The role of O-GlcNAc transferase in liver fibrosis
Date of Award
Doctor of Philosophy (PhD)
Cellular and Molecular Physiology
The liver is a key metabolic tissue that is constantly challenged with various insults. Liver fibrosis is the common pathway for chronic liver injury, yet the treatment for liver fibrosis remains experimental. O-linked β-D-N-acetylglucosamine modification (O-GlcNAcylation) is a nutrient- and stress-sensing post-translational modification that regulates a variety of cellular events. Here I report that O-GlcNAc transferase (OGT) protects hepatocytes against necroptosis and initiation of liver fibrosis. Liver-specific OGT knockout (OGT-LKO) mice show fast-developed liver fibrosis and inflammation. The deletion of OGT induces global transcriptome changes in hepatocytes. OGT-deficient hepatocytes undergo excessive necroptosis and show elevated expression of key genes in the necroptotic pathway. Primary hepatic stellate cells are activated in OGT-LKO mice, which is mediated at least in part by the trefoil factor 2 (TFF2) released from OGT-deficient hepatocytes. Decreased O-GlcNAc levels are observed in humans and mice with chronic liver injury. Collectively, these findings reveal that OGT is critical for governing the survival and death of hepatocytes, thereby preventing the initiation of liver fibrosis. This report also identifies a critical role of TFF2 in mediating intercellular signaling between hepatocytes and hepatic stellate cells.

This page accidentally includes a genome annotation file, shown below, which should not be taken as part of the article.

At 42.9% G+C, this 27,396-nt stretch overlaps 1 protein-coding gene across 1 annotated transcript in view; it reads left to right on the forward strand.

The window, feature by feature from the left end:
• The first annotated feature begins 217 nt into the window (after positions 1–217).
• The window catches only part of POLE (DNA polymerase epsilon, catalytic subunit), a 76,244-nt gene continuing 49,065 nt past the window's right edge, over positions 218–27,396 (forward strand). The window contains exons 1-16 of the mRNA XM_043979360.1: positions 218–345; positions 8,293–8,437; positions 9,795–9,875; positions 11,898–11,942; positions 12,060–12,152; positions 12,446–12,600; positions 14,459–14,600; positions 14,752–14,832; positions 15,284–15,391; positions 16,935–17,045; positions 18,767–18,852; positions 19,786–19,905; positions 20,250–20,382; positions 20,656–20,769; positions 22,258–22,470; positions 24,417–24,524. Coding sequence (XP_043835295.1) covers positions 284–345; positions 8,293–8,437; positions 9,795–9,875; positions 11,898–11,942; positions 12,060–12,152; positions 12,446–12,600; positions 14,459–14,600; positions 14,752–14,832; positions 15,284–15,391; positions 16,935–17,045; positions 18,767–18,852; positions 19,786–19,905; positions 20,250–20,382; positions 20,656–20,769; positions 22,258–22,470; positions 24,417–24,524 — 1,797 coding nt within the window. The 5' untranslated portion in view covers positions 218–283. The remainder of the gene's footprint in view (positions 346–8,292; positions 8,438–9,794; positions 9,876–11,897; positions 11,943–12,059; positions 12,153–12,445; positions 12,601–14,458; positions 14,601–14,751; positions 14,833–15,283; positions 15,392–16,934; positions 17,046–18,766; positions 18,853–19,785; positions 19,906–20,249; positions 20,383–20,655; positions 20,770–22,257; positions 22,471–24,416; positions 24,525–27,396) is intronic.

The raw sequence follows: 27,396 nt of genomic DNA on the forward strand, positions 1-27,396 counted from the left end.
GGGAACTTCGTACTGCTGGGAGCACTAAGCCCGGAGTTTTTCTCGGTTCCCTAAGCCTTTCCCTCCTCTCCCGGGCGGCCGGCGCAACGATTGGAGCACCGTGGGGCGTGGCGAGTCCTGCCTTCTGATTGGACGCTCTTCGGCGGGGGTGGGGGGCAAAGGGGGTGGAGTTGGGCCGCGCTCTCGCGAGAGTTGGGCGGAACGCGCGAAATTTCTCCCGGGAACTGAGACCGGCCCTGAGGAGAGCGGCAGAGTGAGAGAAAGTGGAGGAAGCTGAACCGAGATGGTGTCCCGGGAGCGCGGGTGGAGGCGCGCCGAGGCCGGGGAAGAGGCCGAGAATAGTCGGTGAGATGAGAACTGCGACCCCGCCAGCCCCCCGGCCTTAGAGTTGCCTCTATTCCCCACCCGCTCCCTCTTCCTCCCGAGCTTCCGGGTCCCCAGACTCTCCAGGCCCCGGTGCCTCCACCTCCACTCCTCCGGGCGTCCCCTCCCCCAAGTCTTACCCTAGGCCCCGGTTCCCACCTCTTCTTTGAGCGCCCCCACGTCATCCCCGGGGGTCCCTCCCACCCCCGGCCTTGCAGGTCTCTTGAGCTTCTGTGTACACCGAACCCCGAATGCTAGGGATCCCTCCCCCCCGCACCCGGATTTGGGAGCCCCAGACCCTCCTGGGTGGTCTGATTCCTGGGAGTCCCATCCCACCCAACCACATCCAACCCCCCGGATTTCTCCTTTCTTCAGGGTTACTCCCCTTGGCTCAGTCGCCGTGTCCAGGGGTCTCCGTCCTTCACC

Zhang, Bichen, "The role of O-GlcNAc transferase in liver fibrosis" (2021). Yale Graduate School of Arts and Sciences Dissertations. 185.